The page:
Wildlife Research Wildlife Research Society
Ecology, management and conservation in natural and modified habitats
Wildlife Research

Wildlife Research

Volume 41 Number 4 2014

WR13103Testing the regional genetic representativeness of captive koala populations in South-East Queensland

Jennifer M. Seddon, Kristen E. Lee, Stephen D. Johnston, Vere N. Nicolson, Michael Pyne, Frank N. Carrick and William A. H. Ellis
pp. 277-286

As wildlife populations decline, supplementation of wild populations with captive individuals becomes a viable conservation strategy. As a case study, captive koala populations in South-East Queensland were tested and found to have nuclear but limited mitochondrial genetic variation as a potential genetic source for local wild populations. Measuring genetic representativeness is complex and population processes have likely led to genetic separation of populations.

WR13218The influence of basic beliefs and object-specific attitudes on behavioural intentions towards a rare and little-known amphibian

Rebecca Perry-Hill, Jordan W. Smith, Adam Reimer, Amber S. Mase, Nathan Mullendore, Kate K. Mulvaney and Linda S. Prokopy
pp. 287-299
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Understanding determinants of positive and negative human behaviour towards threatened and endangered species is critical for ensuring species survival. Attitudes towards wildlife are not usually measured in regards to a specific species; measuring species-specific attitudes helps explain behaviour more than general wildlife attitudes. Efforts to conserve species that are negatively impacted by human behaviour should focus on fostering positive attitudes towards these species.

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Human–wildlife conflict is a serious issue in Bhutan and careful management is required if the dual goals of wildlife conservation and economic livelihoods of farmers are to be met. In Toebesa Gewog, dholes, leopards and tigers constitute a significant threat to farmers’ livelihood. Dholes caused maximum livestock depredation resulting into farmers’ loss of income. Reducing human wildlife conflict through public awareness on livestock and wildlife management may serve to achieve conservation goals in Bhutan and elsewhere.

WR13225Effects of capturing and collaring on polar bears: findings from long-term research on the southern Beaufort Sea population

Karyn D. Rode, Anthony M. Pagano, Jeffrey F. Bromaghin, Todd C. Atwood, George M. Durner, Kristin S. Simac and Steven C. Amstrup
pp. 311-322
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Capture-based research is an effective technique for studying polar bears, but there is a need to better understand the potential for capture to adversely affect bears. In this study, we found no adverse effects of capture or collaring on polar bear body condition, reproduction, or cub survival during a 40-year capture program. Our results suggest that capture is a safe and effective means of monitoring polar bear populations, which is becoming increasingly important as sea ice declines.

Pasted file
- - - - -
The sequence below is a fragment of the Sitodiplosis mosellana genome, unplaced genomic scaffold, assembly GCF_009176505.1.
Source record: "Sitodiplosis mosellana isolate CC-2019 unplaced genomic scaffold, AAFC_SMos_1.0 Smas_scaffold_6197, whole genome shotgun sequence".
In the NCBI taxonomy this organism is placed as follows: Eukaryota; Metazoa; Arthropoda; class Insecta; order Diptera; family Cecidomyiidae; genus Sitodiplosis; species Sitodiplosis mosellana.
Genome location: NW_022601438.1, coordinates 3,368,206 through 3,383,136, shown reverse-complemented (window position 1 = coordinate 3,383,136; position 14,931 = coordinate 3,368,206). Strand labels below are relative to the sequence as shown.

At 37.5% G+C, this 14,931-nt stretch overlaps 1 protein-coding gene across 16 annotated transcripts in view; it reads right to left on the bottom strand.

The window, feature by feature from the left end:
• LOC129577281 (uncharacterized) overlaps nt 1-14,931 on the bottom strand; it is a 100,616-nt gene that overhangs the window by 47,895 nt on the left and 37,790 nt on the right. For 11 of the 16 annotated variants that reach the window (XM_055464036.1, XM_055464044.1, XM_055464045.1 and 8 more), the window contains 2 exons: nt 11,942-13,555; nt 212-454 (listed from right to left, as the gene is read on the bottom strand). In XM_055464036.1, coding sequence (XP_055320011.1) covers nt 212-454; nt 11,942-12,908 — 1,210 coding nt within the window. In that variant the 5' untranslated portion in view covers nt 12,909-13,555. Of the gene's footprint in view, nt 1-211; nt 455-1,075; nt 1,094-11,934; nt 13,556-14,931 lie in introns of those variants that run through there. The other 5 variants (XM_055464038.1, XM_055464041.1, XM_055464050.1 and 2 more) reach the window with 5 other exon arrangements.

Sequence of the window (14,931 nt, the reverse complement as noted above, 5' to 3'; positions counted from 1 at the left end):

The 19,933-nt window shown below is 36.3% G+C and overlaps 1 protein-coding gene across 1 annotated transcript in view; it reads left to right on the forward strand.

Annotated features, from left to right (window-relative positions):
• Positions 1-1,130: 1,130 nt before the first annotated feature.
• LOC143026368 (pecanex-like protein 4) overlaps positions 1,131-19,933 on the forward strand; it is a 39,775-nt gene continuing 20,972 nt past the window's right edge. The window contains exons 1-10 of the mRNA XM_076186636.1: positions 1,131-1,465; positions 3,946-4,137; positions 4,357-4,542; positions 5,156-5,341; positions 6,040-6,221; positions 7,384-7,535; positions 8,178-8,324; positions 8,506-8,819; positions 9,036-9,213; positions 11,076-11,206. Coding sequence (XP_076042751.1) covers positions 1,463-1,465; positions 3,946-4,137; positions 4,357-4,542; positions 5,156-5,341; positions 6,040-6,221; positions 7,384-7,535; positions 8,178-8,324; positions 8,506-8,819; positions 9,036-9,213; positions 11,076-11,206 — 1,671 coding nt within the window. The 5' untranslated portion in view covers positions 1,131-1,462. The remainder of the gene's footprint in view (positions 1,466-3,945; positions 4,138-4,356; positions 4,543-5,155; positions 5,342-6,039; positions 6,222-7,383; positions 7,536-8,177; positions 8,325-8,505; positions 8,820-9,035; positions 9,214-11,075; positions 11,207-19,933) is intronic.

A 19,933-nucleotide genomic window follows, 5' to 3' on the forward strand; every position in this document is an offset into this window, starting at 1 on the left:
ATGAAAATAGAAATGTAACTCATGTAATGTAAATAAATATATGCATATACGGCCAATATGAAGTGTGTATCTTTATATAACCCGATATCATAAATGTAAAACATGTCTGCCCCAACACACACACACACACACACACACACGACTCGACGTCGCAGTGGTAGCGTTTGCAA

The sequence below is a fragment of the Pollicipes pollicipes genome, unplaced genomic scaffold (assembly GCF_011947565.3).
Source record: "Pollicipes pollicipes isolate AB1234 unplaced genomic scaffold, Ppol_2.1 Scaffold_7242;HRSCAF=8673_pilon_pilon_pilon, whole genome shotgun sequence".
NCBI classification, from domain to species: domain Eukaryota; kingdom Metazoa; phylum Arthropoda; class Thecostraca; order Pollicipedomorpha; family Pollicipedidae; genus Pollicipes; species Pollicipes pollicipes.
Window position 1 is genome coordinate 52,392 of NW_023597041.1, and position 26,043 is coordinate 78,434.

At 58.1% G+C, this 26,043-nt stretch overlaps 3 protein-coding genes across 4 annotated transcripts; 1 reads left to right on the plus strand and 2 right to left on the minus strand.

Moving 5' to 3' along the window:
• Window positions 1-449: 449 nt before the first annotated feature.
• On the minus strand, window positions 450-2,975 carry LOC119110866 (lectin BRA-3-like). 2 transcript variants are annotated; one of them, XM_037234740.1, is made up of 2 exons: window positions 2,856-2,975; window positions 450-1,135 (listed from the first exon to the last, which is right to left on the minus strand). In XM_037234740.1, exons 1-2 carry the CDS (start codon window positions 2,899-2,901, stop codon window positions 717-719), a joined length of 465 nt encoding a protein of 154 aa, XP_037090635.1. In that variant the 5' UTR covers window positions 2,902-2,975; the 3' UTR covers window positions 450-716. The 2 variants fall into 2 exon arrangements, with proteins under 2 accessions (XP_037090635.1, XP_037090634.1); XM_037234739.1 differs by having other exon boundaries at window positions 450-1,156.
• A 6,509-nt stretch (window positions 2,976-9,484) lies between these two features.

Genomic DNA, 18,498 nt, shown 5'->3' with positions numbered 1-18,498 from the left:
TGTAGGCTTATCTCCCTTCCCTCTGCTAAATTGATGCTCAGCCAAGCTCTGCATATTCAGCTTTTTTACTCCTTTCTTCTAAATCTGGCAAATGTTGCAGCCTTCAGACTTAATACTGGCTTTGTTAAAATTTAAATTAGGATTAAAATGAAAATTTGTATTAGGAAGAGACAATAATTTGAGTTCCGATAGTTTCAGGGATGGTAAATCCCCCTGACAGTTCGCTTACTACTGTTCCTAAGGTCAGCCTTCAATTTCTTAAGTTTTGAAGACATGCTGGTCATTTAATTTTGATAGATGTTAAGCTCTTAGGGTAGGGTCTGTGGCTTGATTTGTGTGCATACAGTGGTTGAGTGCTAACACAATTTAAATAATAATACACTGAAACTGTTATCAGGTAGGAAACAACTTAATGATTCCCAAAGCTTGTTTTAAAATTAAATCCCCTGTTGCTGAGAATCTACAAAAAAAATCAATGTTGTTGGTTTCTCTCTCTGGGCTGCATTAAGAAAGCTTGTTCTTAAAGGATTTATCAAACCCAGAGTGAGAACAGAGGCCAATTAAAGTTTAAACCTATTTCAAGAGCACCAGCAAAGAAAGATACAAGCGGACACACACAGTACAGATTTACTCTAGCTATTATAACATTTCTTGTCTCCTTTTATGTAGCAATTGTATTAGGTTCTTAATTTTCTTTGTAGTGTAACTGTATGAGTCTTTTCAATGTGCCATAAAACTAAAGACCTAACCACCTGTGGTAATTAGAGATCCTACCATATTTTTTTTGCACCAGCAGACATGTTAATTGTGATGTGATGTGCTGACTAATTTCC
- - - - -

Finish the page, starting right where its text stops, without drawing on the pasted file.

WR13211Reproductive seasonality in African ungulates in relation to rainfall

Joseph O. Ogutu, Hans-Peter Piepho and Holly T. Dublin
pp. 323-342
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The optimal period for birth peaks among ungulates living in rainfall-driven tropical savannas is both less reliably predictable and less well understood. We analysed effects of monthly rainfall on fecundity and juvenile recruitment among six ungulate species in the Mara–Serengeti Ecosystem and compared the patterns with those for the same and other species elsewhere. Timing of births was more flexible among African than northern temperate ungulates and was more strongly influenced by rainfall pre-conception to early gestation than at parturition for grazing ungulates. Poor nutrition pre-conception apparently suppressed or delayed conception, whereas good nutrition pre-conception enhanced or advanced oestrus.

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The flock bronzewing pigeon, Phaps histrionica, is an iconic bird of the Australian inland, noted for its strongly pulsing population, with large flocks appearing widely in some years interspersed with long periods of relative scarcity. Its ecology is poorly known, and this study sought to assess its resource use at one site across a period of changing food availability. Its conservation status has been considered insecure, and is likely to be dependent upon the effective management of its core refuge areas, which occur almost entirely in Mitchell grasslands, now almost exclusively used for pastoralism.

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Human–wildlife competition is a worldwide problem. In the Brazilian Pantanal, the competition is between livestock and large cats, such as the jaguar (Panthera onca) and the puma (Puma concolor). Although cattle predation was a real concern for ranch operations, the majority of ranchers who implemented cattle management accept the risk of losing cattle to predation by large cats. We suggest that the focus of conservation actions be on cattle management aimed at minimising other sources of income loss caused by poor husbandry practices.

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